The Democratic bill in 2010 delivered significantly to the party’s base; the Republican bill in 2017 delivers significantly only to the party’s donors.
.. In order to mitigate its unpopularity, Senate Republicans keep making their bill more like, well, Obamacare, which raises the question of why they’re attempting something so complex for such a modest end.
.. the smaller bill would repeal the individual mandate requiring the purchase of health insurance. It would replace it, as the Senate bill does, with a continuous-coverage requirement — a waiting period to purchase insurance if you go without it for more than two months.
.. Instead of wringing almost $800 billion out of Medicaid over 10 years, it would try to reduce the program’s spending by $250 billion — just enough for deficit neutrality.
.. That’s it. That’s the whole thing. Eliminate the hated mandate, keep the exchanges stable, cut a few health care taxes, and pull Medicaid spending downward. Pass the package, declare victory, and pivot to tax reform.
.. Republicans could campaign in 2018 on the credible claim that they had maintained Obamacare’s coverage for most people who wanted it, while reducing its burdens on those who don’t.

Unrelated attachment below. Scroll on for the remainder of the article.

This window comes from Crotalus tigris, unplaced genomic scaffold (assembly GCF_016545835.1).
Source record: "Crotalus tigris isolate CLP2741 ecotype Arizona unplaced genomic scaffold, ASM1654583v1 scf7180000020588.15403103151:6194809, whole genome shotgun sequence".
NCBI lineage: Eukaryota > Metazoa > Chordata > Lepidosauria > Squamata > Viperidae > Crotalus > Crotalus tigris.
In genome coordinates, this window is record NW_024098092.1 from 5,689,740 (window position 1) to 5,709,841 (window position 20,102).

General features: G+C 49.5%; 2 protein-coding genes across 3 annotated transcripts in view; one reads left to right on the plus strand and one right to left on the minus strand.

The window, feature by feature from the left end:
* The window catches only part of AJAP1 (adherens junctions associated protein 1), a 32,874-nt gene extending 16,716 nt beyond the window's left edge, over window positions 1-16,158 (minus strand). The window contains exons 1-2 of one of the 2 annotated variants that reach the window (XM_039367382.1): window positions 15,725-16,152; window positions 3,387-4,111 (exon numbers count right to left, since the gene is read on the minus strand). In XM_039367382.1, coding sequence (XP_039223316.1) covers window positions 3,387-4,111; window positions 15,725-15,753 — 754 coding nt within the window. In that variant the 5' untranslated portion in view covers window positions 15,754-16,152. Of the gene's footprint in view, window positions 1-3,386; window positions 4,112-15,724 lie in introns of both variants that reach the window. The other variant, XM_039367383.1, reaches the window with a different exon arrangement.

.. the Republican Party is too divided on health care, too incompetently “led” by its president, and too confused about the details of health policy to do something that’s big and sweeping and also smart and decent and defensible.
Harry Reid wasn’t in a kumbaya frame of mind, calling Trump “a sexual predator who lost the popular vote.”
.. in 2008 not comprehending that many voters viewed him as the escape hatch from Clinton Inc. It never would have occurred to anyone then — even the Clintons — that President Obama would be the one to brush away any aversions and objections, take us by the elbow, and firmly steer us back to Clinton Inc.
.. But Obama lost touch with his revolutionary side and settled comfortably into being an Ivy League East Coast cerebral elitist who hung out with celebrities, lectured Congress and scorned the art of political persuasion.
.. He was cozy with Silicon Valley and dismissive of working-class voters anxious about globalization, shrugging that “We’re part of an interconnected global economy now, and there’s no going back from that.”
.. He was dismissive of Bernie Sanders and his voters, treating Sanders as a fairy tale, just as Bill Clinton treated him in 2008 when he was a senator with little record
.. Obama was the ultimate establishmentarian. As he told the Rutgers student paper in May, “We have to make incremental changes where we can, and every once in a while you’ll get a breakthrough and make the kind of big changes that are necessary.”
.. Hillary’s campaign message boiled down to “It’s my turn, dammit.”